Love it or hate it, Zack Snyder’s “Army of the Dead” is another film that tries to tweak genre conventions with its introduction of the Alpha zombies. The concept of developing intelligence within the undead community wasn’t anything new in 2021, but the Alphas take it multiple steps further via the introduction of planning, problem solving, cooperation…and even procreation. This is made slightly more believable since the “Army of the Dead” zombies are the infected kind, rather than the out-of-the-ground variety. Their existence and culture may require the audience to suspend disbelief, but the Alphas certainly make for interesting viewing as a new step in zombie evolution.

#12: Romantic Zombies

“Warm Bodies” (2013)
If the romantic zom-com “My Boyfriend’s Back” walked in 1993, that was only so “Warm Bodies” could run in 2013. Both films take the idea of love conquering death and transposing it to a supernatural horror setting, with the latter even being narrated by the lead zombie. It should be said that the makeup in “Warm Bodies” tones things down to the point that Nicholas Hoult’s R is still relatively human-looking, leaning into the film’s fantastical love story. If you’re looking for a cool entry point to delve into the world of zombies, you could certainly do worse than “Warm Bodies.”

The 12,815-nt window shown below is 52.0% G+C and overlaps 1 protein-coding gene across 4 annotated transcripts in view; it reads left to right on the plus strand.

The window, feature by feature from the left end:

#11: Dancing Zombies

“Michael Jackson’s Thriller” (1983)
While most of our entries stem from movies, there was simply no way we weren’t going to allow these iconic undead dancers a spot on our list. It’s difficult to describe to those who weren’t there what the impact of “Michael Jackson’s Thriller” was when it first aired in 1983. The King of Pop and the world of horror cinema beforehand seemed incongruous, but it ultimately fit like a glove. Heck, flash mobs to this day emulate the “Thriller” dance performed by MJ and his zombie crew, and why shouldn’t they? The makeup is on point, the atmosphere is incredible and the end results are simply iconic.

#10: T-Virus Zombies

“Resident Evil” franchise (2002-)
Based on the Japanese video game series, the film series features a wealth of “Resident Evil” lore at this point - but we’re just so impressed with the story of how it all started: the Tyrant Virus. More commonly known as the T-Virus, it was developed by the Umbrella Corporation as a bio-weapon. Those infected with it can take a variety of shapes, but their commonality is the unrelenting urge to consume flesh. Carriers of the T-Virus can be fast or slow, utterly beastly or more human, but one thing’s for sure: they’re a very important aspect of the modern zombie mythos.

#9: Intelligent Zombies

“Land of the Dead” (2005)